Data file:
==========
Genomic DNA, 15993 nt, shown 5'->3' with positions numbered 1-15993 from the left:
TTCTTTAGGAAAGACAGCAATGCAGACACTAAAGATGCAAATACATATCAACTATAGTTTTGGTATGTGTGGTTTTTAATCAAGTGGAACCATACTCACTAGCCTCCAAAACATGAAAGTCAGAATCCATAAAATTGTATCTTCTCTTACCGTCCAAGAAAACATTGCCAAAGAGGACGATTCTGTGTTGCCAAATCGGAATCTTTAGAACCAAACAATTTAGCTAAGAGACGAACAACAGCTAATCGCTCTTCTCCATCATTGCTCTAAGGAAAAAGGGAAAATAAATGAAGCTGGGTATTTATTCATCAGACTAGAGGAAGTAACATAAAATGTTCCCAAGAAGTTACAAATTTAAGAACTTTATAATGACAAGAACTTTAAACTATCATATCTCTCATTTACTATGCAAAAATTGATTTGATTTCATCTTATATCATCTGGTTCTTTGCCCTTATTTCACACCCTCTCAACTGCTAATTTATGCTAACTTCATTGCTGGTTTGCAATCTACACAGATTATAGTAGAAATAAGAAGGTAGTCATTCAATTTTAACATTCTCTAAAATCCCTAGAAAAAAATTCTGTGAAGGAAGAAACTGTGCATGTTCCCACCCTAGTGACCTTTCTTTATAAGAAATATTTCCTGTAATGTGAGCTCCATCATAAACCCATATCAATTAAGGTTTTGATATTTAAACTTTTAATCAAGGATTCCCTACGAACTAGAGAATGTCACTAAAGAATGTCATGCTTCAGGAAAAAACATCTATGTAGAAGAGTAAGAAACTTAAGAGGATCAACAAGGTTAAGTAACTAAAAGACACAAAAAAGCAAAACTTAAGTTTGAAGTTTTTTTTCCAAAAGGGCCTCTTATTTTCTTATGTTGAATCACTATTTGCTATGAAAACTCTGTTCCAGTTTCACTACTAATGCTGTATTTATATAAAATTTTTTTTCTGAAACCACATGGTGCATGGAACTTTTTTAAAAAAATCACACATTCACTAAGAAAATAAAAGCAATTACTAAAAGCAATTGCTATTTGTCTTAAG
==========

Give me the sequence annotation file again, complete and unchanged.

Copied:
Genomic DNA, 15993 nt, shown 5'->3' with positions numbered 1-15993 from the left:
TTCTTTAGGAAAGACAGCAATGCAGACACTAAAGATGCAAATACATATCAACTATAGTTTTGGTATGTGTGGTTTTTAATCAAGTGGAACCATACTCACTAGCCTCCAAAACATGAAAGTCAGAATCCATAAAATTGTATCTTCTCTTACCGTCCAAGAAAACATTGCCAAAGAGGACGATTCTGTGTTGCCAAATCGGAATCTTTAGAACCAAACAATTTAGCTAAGAGACGAACAACAGCTAATCGCTCTTCTCCATCATTGCTCTAAGGAAAAAGGGAAAATAAATGAAGCTGGGTATTTATTCATCAGACTAGAGGAAGTAACATAAAATGTTCCCAAGAAGTTACAAATTTAAGAACTTTATAATGACAAGAACTTTAAACTATCATATCTCTCATTTACTATGCAAAAATTGATTTGATTTCATCTTATATCATCTGGTTCTTTGCCCTTATTTCACACCCTCTCAACTGCTAATTTATGCTAACTTCATTGCTGGTTTGCAATCTACACAGATTATAGTAGAAATAAGAAGGTAGTCATTCAATTTTAACATTCTCTAAAATCCCTAGAAAAAAATTCTGTGAAGGAAGAAACTGTGCATGTTCCCACCCTAGTGACCTTTCTTTATAAGAAATATTTCCTGTAATGTGAGCTCCATCATAAACCCATATCAATTAAGGTTTTGATATTTAAACTTTTAATCAAGGATTCCCTACGAACTAGAGAATGTCACTAAAGAATGTCATGCTTCAGGAAAAAACATCTATGTAGAAGAGTAAGAAACTTAAGAGGATCAACAAGGTTAAGTAACTAAAAGACACAAAAAAGCAAAACTTAAGTTTGAAGTTTTTTTTCCAAAAGGGCCTCTTATTTTCTTATGTTGAATCACTATTTGCTATGAAAACTCTGTTCCAGTTTCACTACTAATGCTGTATTTATATAAAATTTTTTTTCTGAAACCACATGGTGCATGGAACTTTTTTAAAAAAATCACACATTCACTAAGAAAATAAAAGCAATTACTAAAAGCAATTGCTATTTGTCTTAAG